US Army tests interoperability of THAAD and Patriot air defense missile systems
According to information released by the United States Missile Defence Agency, on October 1, 2020, The Missile Defense Agency, U.S. Army Program Executive Office Missiles and Space, and U.S. Army Space and Missile Defense Command successfully conducted a test of the Patriot and Terminal High Altitude Area Defense (THAAD) air defense missile systems from White Sands Missile Range, New Mexico. The test, designated Flight Test Patriot Weapon System (FTP)-27, consisted of two events that took place today and earlier this year.
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MIM-104 Patriot surface-to-air missile (SAM) systems during a static-display demonstration Aug. 15, 2019, at Katterbach Army Airfield in Ansbach, Germany. (Picture source U.S. DoD)
Today, the THAAD (Terminal High Altitude Area Defense) Army-Navy/Transportable Radar Surveillance and Control Model 2 (AN/TPY-2) detected and tracked the Black Dagger target and successfully provided data to the Patriot weapon system to determine a launch solution. The Patriot weapon system successfully achieved an intercept of the target with a Patriot Advanced Capability-3 (PAC-3) Missile Segment Enhancement (MSE) interceptor using data provided by the THAAD AN/TPY-2 radar.
During the first event on February 20, 2020, the THAAD Army-Navy/Transportable Radar Surveillance and Control Model 2 (AN/TPY-2) also detected and tracked the Black Dagger target and successfully provided data to the Patriot weapon system to determine a launch solution. On that occasion, an intercept was not achieved due to an interceptor software upgrade error which has since been corrected, as demonstrated by today's successful intercept.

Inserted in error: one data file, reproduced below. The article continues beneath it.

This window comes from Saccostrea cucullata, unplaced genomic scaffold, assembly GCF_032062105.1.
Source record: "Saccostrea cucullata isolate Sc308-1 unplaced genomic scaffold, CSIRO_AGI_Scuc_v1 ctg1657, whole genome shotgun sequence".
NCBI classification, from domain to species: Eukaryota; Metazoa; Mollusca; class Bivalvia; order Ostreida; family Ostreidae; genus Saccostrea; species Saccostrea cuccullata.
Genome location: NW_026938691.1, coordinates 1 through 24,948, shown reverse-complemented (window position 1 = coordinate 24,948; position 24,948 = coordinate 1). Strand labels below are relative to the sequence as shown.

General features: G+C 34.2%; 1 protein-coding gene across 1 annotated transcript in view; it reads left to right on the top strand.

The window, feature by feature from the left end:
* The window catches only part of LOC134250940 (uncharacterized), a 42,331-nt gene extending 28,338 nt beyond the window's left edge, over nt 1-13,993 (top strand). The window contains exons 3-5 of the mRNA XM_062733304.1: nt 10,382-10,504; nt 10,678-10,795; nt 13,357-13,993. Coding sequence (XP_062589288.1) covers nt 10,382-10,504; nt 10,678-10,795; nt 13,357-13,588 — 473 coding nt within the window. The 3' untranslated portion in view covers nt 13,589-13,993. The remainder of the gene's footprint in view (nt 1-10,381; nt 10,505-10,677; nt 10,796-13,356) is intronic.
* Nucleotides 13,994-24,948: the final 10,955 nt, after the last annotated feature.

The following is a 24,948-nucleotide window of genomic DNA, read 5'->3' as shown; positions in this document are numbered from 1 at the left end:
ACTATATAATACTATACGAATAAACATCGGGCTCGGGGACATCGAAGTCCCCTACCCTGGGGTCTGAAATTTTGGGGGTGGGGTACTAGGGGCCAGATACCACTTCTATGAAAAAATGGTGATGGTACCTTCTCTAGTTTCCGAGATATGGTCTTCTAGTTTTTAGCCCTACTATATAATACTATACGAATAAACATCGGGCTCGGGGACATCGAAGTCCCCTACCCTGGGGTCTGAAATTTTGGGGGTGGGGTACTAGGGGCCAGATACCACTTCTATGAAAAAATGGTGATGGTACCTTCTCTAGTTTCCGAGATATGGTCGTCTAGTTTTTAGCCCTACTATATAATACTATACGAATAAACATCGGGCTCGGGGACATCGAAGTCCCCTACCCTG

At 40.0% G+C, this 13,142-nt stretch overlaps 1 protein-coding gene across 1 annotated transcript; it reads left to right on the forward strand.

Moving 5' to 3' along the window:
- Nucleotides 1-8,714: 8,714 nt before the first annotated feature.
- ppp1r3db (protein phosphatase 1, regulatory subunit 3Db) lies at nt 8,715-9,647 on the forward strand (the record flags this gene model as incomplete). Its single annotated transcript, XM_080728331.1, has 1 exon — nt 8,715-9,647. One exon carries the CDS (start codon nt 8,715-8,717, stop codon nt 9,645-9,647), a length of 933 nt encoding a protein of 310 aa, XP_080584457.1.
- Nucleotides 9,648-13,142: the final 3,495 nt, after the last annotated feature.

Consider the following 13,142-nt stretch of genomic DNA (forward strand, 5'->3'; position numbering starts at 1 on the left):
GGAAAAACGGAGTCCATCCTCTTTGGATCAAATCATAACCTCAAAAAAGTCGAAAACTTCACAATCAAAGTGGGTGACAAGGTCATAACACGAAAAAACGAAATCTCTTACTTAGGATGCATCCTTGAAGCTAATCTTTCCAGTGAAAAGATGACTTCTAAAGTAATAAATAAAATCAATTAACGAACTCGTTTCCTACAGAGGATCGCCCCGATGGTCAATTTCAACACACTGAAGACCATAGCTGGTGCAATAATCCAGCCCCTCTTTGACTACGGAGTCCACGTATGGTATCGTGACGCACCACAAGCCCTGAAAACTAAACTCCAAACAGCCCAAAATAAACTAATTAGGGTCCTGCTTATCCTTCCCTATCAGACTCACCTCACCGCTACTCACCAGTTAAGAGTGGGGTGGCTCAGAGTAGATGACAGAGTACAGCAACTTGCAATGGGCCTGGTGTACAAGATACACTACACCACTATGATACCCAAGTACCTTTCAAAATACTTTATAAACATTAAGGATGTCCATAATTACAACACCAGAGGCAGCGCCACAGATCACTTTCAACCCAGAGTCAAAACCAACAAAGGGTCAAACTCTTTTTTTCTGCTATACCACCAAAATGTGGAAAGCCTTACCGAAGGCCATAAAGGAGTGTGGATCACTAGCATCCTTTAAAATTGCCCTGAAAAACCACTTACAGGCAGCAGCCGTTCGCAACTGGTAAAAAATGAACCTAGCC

"The success of FTP-27 validates the interoperability of the Patriot and THAAD weapon systems," said MDA Director Vice Adm. Jon Hill. "This capability is vital to the Ballistic Missile Defense System to defend against rogue threats to our homeland, deployed forces and allies."
In addition, FTP-27 meets the requirements of the 2016 National Defense Authorization Act for the MDA and U.S. Army to annually test the interoperability and integration of the Patriot and THAAD weapon systems.
The Patriot MIM-104 is an air defense missile system produced by American companies Raytheon and Lockheed Martin Missiles and Fire Control. Patriot systems have been sold to the Netherlands, Poland, Germany, Egypt, Japan, Israel, Saudi Arabia, Kuwait, Republic of China (Taiwan), Greece, Spain, the United Arab Emirates, Qatar, and Romania. South Korea purchased several second-hand Patriot systems from Germany after North Korea test-launched ballistic missiles to the Sea of Japan and proceeded with underground nuclear testing in 2006.
The Patriot system has four major operational functions: communications, command and control, radar surveillance, and missile guidance. The four functions combine to provide a coordinated, secure, integrated, mobile air defense system. The first version of the Patriot was designed to destroy aerial threats as aircraft or combat helicopters and had very limited capability against ballistic missiles. The Patriot PAC-3 is an evolution of the standard Patriot able to destroy tactical ballistic missiles, advanced cruise missile and aircraft threats. The PAC-3 missile has a range of about 40 km and can reach targets at an altitude of up to 20 km.
U.S. Army Soldiers from Bravo Battery, 2nd Air Defense Artillery Regiment system checks a Terminal High Altitude Area Defense (THAAD) launcher during routine start up procedures in the U.S. Central Command’s area of responsibility, June 25, 2020. (Picture source U.S. DoD)
The Terminal High Altitude Area Defense (THAAD), formerly Theater High Altitude Area Defense, is an American anti-ballistic missile defense system designed to shoot down short-, medium-, and intermediate-range ballistic missiles. The THAAD system is being designed, built, and integrated by Lockheed Martin Missiles and Fire Control acting as prime contractor. Key subcontractors include Raytheon, Boeing, Aerojet Rocketdyne, Honeywell, BAE Systems, Oshkosh Defense, and MiltonCAT.
A THAAD battery consists of at least six launcher vehicles, each equipped with eight missiles, with two mobile tactical operations centers (TOCs) and the AN/TPY-2 ground-based radar (GBR). Although the actual figures are classified, THAAD missiles have an estimated range of 125 miles (200 km), and can reach an altitude of 93 miles (150 km).